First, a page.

Sid Meier’s Ace Patrol: Pacific Skies

3 min

Aerial combat is a common genre of gaming, but it’s often so realistic and hardcore that casual players can get turned off. Sid Meier’s Ace Patrol took the action-packed dogfighting of WWII and adapted it into a turn-based system where players commanded a small squadron of fighter planes using tactical RPG style mechanics. The new installment Pacific Skies brings the series to the Pacific Theater of war, and includes a handful of gameplay refinements.

Rather than directly control a fighter plane in real-time, the Ace Patrol series has players move their planes around the map one at a time, taking turns. Each pilot has a set of maneuvers that they can perform and those options are based on the plane’s altitude, its proximity to other planes on the map, and what it was doing on its last turn. Some maneuvers require a high altitude to perform, and players will need to sacrifice the distance they can move in order to change altitude. G-Force also determines how many fancy moves a pilot can perform in a row before having to lay off the showboating.

Most of the aircraft are fighters with their guns mounted on the front. This generally means that players have to strafe targets, or engage in tricky dogfighting where each pilot tries to get behind their enemy. Most missions will have players controlling more than one vehicle, so group tactics can be used, such as luring an enemy to follow one plane, then having another fighter attack from behind. Other missions will require players to use bombers and transports, often in escort missions where a particular plane has to survive the encounter. Some of the bombers are equipped to defend themselves against attackers from all directions, but the gameplay focuses mainly on the dogfighting.

True to its origins as a mobile game, the missions tend to be very short and only take a couple of minutes or to complete. There are 180 of them altogether, so that still amounts to several hours of play time (For a budget price). The designers make sure to shake things up a bit by varying the mission objectives; aside from the occasional escort job players will also need to attack or defend stationary targets on the ground, and are often given the option of defeating all of the enemies or simply making it out of enemy territory alive.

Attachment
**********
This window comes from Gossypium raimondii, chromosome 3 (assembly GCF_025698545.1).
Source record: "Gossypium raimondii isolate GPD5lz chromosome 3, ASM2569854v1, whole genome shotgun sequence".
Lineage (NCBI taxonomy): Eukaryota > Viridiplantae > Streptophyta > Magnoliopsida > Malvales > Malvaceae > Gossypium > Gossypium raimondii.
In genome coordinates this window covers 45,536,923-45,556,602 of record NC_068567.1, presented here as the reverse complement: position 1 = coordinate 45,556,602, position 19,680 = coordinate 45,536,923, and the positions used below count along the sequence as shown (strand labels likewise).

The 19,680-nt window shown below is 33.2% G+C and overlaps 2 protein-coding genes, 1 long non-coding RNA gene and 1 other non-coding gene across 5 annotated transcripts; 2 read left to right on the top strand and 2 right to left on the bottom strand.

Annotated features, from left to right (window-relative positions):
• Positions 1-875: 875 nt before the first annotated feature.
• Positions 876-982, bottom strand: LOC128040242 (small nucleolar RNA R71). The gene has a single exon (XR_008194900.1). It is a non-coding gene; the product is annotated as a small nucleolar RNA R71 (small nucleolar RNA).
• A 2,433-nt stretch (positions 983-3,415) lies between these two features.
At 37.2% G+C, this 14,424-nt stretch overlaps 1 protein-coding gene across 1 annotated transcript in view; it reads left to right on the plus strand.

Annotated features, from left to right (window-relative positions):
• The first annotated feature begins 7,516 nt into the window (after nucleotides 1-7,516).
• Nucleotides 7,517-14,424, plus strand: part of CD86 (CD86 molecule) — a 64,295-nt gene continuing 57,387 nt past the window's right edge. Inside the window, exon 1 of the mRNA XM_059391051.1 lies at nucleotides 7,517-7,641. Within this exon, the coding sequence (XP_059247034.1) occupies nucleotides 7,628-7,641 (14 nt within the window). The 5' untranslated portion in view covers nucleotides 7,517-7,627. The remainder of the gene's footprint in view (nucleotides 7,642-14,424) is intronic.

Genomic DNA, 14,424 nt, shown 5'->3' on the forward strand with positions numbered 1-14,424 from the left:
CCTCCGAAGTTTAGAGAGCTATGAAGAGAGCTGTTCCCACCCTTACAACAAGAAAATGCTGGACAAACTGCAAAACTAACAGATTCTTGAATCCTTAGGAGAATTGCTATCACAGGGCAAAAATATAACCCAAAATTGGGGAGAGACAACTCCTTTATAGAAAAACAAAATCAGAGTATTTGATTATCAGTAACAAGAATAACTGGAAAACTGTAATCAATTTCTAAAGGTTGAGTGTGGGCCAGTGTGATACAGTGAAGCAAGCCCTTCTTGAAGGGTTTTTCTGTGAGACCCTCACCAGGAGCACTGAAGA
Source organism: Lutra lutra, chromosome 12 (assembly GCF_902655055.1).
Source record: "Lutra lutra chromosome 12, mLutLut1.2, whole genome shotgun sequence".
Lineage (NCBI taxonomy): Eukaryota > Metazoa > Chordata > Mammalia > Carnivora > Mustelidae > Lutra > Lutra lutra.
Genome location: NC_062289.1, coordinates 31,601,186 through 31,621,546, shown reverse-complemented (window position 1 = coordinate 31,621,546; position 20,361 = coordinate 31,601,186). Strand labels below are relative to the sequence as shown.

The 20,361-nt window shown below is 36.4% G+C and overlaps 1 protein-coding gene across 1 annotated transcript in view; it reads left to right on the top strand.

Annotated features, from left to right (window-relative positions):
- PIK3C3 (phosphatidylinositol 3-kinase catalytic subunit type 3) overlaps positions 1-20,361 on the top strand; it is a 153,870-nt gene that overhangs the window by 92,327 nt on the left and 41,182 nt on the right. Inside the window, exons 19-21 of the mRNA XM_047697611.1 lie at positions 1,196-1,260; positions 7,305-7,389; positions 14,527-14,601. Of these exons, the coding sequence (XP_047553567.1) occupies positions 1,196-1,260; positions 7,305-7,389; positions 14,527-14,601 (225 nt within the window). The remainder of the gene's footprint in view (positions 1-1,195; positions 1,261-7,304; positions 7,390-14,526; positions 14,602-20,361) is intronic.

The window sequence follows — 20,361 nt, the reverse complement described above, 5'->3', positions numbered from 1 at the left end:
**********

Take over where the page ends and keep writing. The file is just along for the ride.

Planes will usually carry over the damage they suffer in one mission to the next, so this can cause players to factor in a risk/reward ratio when determining how bloodthirsty they want to be. Go after that last kill for some extra XP, or head back home and be fresh for the next mission? 

Players create their own squadron of pilots and can pick from different branches of the military, as well as from the Japanese or Americans. Every faction has a slightly different set of missions, planes and pilots.  Each pilot levels up as they make kills and complete missions, and they acquire new maneuvers that they can use in combat. Players will eventually be able to loop and roll about the skies using each pilot’s special abilities to get the jump on enemies. Each plane gets a set of upgrades as well, but loosing a plane in a mission will also lose its special upgrades.

Games get adapted back and forth between mobile platforms and PC, and often the designer’s fail to see how a game can be suited to one platform, but not the other. The simple missions in Ace Combat are perfectly sized for a game intended to be played on a phone, but that sort of brevity can feel repetitive and unsatisfying for players who are sitting in front of a desktop PC for longer stretches of time.

Early levels can be particularly unimpressive as they are designed for players who haven’t upgraded their pilots yet, and tend to involve flying straight at the enemy and blasting away. Eventually the missions become more difficult, but it is likely to make PC strategy fans feel like they’re in an excessively long tutorial. As the missions become more deadly, players will need to make use of terrain, like taking cover in clouds or trying to force enemies to fly over places on the map that have anti-aircraft guns.  Yet at first the missions only require players to plod along and open fire at the earliest opportunity.

With tablet computers running the same OS as their desktop tower cousins, it’s starting to blur the lines between mobile games and “PC” games. Ace Patrol Pacific Skies isn’t substantial enough to hold the attention of strategy enthusiasts who are used to playing more elaborate games on their desktop towers (Including older games by Sid Meier). However it will give players on-the-go a tactical challenge, especially if they’re intrigued by the idea of piloting a fighter plane, but want something with a slower pace.

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